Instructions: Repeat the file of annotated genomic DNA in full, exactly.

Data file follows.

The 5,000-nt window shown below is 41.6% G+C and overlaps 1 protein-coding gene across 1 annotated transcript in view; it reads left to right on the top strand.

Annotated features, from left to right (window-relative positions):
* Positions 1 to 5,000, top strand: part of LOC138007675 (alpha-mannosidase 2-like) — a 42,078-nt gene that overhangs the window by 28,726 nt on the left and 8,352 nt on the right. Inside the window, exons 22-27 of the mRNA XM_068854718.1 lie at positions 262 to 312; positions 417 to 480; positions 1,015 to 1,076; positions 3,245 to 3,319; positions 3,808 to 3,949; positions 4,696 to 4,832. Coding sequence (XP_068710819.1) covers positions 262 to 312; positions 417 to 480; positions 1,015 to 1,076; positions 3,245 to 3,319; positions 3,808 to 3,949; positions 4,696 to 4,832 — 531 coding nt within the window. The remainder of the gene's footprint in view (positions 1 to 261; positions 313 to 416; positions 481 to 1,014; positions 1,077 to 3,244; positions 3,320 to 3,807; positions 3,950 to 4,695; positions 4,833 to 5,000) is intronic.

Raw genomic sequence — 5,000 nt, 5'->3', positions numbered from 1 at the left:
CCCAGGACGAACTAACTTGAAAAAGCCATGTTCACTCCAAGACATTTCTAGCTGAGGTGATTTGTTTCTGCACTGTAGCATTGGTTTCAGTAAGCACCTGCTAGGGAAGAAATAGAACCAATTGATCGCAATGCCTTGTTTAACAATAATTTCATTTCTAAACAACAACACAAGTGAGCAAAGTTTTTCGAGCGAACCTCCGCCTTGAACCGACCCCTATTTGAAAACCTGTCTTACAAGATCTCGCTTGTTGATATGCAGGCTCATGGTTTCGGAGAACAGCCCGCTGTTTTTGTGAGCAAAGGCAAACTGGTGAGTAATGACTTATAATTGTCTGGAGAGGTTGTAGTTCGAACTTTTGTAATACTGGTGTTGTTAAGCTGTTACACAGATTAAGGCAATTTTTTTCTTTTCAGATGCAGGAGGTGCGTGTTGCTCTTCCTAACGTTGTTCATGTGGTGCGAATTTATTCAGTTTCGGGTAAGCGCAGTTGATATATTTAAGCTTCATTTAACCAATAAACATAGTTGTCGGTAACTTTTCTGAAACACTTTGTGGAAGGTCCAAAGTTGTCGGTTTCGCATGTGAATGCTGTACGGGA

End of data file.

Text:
The 5,000-nt window shown below is 41.6% G+C and overlaps 1 protein-coding gene across 1 annotated transcript in view; it reads left to right on the top strand.

Annotated features, from left to right (window-relative positions):
* Positions 1 to 5,000, top strand: part of LOC138007675 (alpha-mannosidase 2-like) — a 42,078-nt gene that overhangs the window by 28,726 nt on the left and 8,352 nt on the right. Inside the window, exons 22-27 of the mRNA XM_068854718.1 lie at positions 262 to 312; positions 417 to 480; positions 1,015 to 1,076; positions 3,245 to 3,319; positions 3,808 to 3,949; positions 4,696 to 4,832. Coding sequence (XP_068710819.1) covers positions 262 to 312; positions 417 to 480; positions 1,015 to 1,076; positions 3,245 to 3,319; positions 3,808 to 3,949; positions 4,696 to 4,832 — 531 coding nt within the window. The remainder of the gene's footprint in view (positions 1 to 261; positions 313 to 416; positions 481 to 1,014; positions 1,077 to 3,244; positions 3,320 to 3,807; positions 3,950 to 4,695; positions 4,833 to 5,000) is intronic.

Raw genomic sequence — 5,000 nt, 5'->3', positions numbered from 1 at the left:
CCCAGGACGAACTAACTTGAAAAAGCCATGTTCACTCCAAGACATTTCTAGCTGAGGTGATTTGTTTCTGCACTGTAGCATTGGTTTCAGTAAGCACCTGCTAGGGAAGAAATAGAACCAATTGATCGCAATGCCTTGTTTAACAATAATTTCATTTCTAAACAACAACACAAGTGAGCAAAGTTTTTCGAGCGAACCTCCGCCTTGAACCGACCCCTATTTGAAAACCTGTCTTACAAGATCTCGCTTGTTGATATGCAGGCTCATGGTTTCGGAGAACAGCCCGCTGTTTTTGTGAGCAAAGGCAAACTGGTGAGTAATGACTTATAATTGTCTGGAGAGGTTGTAGTTCGAACTTTTGTAATACTGGTGTTGTTAAGCTGTTACACAGATTAAGGCAATTTTTTTCTTTTCAGATGCAGGAGGTGCGTGTTGCTCTTCCTAACGTTGTTCATGTGGTGCGAATTTATTCAGTTTCGGGTAAGCGCAGTTGATATATTTAAGCTTCATTTAACCAATAAACATAGTTGTCGGTAACTTTTCTGAAACACTTTGTGGAAGGTCCAAAGTTGTCGGTTTCGCATGTGAATGCTGTACGGGA